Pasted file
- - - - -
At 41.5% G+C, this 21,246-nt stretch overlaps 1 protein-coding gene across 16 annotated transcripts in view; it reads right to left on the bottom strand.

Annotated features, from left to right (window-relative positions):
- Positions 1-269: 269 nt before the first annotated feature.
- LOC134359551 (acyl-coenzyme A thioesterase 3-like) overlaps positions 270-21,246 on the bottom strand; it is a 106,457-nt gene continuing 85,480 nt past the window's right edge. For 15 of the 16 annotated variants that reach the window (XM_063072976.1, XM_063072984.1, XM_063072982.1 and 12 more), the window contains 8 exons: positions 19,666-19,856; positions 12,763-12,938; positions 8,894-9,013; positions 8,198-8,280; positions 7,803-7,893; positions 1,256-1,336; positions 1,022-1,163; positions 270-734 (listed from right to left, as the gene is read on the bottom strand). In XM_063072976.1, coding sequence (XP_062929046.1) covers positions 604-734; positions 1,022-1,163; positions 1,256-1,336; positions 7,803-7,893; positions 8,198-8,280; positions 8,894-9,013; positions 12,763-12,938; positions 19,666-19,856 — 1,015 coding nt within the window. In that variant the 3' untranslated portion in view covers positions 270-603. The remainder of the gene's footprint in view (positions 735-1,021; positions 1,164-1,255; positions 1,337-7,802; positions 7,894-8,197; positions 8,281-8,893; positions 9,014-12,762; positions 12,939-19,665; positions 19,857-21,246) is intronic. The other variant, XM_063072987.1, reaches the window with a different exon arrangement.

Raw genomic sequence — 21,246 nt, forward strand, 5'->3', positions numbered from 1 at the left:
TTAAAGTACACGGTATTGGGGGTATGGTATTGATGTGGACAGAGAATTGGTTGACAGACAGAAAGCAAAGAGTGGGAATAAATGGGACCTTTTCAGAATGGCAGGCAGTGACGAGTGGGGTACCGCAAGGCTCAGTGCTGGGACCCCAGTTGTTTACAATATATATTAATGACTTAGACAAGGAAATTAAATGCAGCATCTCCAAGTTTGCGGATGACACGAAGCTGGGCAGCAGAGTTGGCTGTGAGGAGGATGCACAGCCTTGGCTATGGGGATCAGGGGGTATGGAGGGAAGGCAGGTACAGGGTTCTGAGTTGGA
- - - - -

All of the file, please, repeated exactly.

At 41.5% G+C, this 21,246-nt stretch overlaps 1 protein-coding gene across 16 annotated transcripts in view; it reads right to left on the bottom strand.

Annotated features, from left to right (window-relative positions):
- Positions 1-269: 269 nt before the first annotated feature.
- LOC134359551 (acyl-coenzyme A thioesterase 3-like) overlaps positions 270-21,246 on the bottom strand; it is a 106,457-nt gene continuing 85,480 nt past the window's right edge. For 15 of the 16 annotated variants that reach the window (XM_063072976.1, XM_063072984.1, XM_063072982.1 and 12 more), the window contains 8 exons: positions 19,666-19,856; positions 12,763-12,938; positions 8,894-9,013; positions 8,198-8,280; positions 7,803-7,893; positions 1,256-1,336; positions 1,022-1,163; positions 270-734 (listed from right to left, as the gene is read on the bottom strand). In XM_063072976.1, coding sequence (XP_062929046.1) covers positions 604-734; positions 1,022-1,163; positions 1,256-1,336; positions 7,803-7,893; positions 8,198-8,280; positions 8,894-9,013; positions 12,763-12,938; positions 19,666-19,856 — 1,015 coding nt within the window. In that variant the 3' untranslated portion in view covers positions 270-603. The remainder of the gene's footprint in view (positions 735-1,021; positions 1,164-1,255; positions 1,337-7,802; positions 7,894-8,197; positions 8,281-8,893; positions 9,014-12,762; positions 12,939-19,665; positions 19,857-21,246) is intronic. The other variant, XM_063072987.1, reaches the window with a different exon arrangement.

Raw genomic sequence — 21,246 nt, forward strand, 5'->3', positions numbered from 1 at the left:
TTAAAGTACACGGTATTGGGGGTATGGTATTGATGTGGACAGAGAATTGGTTGACAGACAGAAAGCAAAGAGTGGGAATAAATGGGACCTTTTCAGAATGGCAGGCAGTGACGAGTGGGGTACCGCAAGGCTCAGTGCTGGGACCCCAGTTGTTTACAATATATATTAATGACTTAGACAAGGAAATTAAATGCAGCATCTCCAAGTTTGCGGATGACACGAAGCTGGGCAGCAGAGTTGGCTGTGAGGAGGATGCACAGCCTTGGCTATGGGGATCAGGGGGTATGGAGGGAAGGCAGGTACAGGGTTCTGAGTTGGA